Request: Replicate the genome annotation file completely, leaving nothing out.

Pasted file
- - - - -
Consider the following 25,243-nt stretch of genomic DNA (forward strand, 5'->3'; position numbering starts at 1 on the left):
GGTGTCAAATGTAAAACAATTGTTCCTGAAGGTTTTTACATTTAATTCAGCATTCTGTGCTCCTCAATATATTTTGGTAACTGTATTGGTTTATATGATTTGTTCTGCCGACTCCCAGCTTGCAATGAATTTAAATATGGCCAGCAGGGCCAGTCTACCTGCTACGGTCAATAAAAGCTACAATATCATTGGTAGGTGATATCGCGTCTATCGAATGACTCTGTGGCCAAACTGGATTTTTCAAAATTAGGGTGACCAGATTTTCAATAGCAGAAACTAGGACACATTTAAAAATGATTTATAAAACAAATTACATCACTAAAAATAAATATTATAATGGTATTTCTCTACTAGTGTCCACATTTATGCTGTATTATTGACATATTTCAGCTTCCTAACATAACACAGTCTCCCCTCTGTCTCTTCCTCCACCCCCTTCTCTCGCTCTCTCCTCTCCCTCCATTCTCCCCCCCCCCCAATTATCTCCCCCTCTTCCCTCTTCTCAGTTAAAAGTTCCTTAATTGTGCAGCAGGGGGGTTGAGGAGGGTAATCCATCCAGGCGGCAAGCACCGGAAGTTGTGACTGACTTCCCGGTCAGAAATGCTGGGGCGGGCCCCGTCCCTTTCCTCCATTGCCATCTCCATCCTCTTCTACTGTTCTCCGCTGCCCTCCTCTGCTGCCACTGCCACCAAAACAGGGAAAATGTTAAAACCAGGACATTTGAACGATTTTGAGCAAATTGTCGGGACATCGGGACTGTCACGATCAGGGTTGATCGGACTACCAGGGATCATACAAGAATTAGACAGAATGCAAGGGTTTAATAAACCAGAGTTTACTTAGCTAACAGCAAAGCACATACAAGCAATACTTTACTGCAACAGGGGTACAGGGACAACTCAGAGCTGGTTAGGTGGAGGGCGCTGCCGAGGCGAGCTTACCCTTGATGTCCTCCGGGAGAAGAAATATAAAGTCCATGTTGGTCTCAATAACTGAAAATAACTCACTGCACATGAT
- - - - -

Consider the following 25,243-nt stretch of genomic DNA (forward strand, 5'->3'; position numbering starts at 1 on the left):
GGTGTCAAATGTAAAACAATTGTTCCTGAAGGTTTTTACATTTAATTCAGCATTCTGTGCTCCTCAATATATTTTGGTAACTGTATTGGTTTATATGATTTGTTCTGCCGACTCCCAGCTTGCAATGAATTTAAATATGGCCAGCAGGGCCAGTCTACCTGCTACGGTCAATAAAAGCTACAATATCATTGGTAGGTGATATCGCGTCTATCGAATGACTCTGTGGCCAAACTGGATTTTTCAAAATTAGGGTGACCAGATTTTCAATAGCAGAAACTAGGACACATTTAAAAATGATTTATAAAACAAATTACATCACTAAAAATAAATATTATAATGGTATTTCTCTACTAGTGTCCACATTTATGCTGTATTATTGACATATTTCAGCTTCCTAACATAACACAGTCTCCCCTCTGTCTCTTCCTCCACCCCCTTCTCTCGCTCTCTCCTCTCCCTCCATTCTCCCCCCCCCCCAATTATCTCCCCCTCTTCCCTCTTCTCAGTTAAAAGTTCCTTAATTGTGCAGCAGGGGGGTTGAGGAGGGTAATCCATCCAGGCGGCAAGCACCGGAAGTTGTGACTGACTTCCCGGTCAGAAATGCTGGGGCGGGCCCCGTCCCTTTCCTCCATTGCCATCTCCATCCTCTTCTACTGTTCTCCGCTGCCCTCCTCTGCTGCCACTGCCACCAAAACAGGGAAAATGTTAAAACCAGGACATTTGAACGATTTTGAGCAAATTGTCGGGACATCGGGACTGTCACGATCAGGGTTGATCGGACTACCAGGGATCATACAAGAATTAGACAGAATGCAAGGGTTTAATAAACCAGAGTTTACTTAGCTAACAGCAAAGCACATACAAGCAATACTTTACTGCAACAGGGGTACAGGGACAACTCAGAGCTGGTTAGGTGGAGGGCGCTGCCGAGGCGAGCTTACCCTTGATGTCCTCCGGGAGAAGAAATATAAAGTCCATGTTGGTCTCAATAACTGAAAATAACTCACTGCACATGAT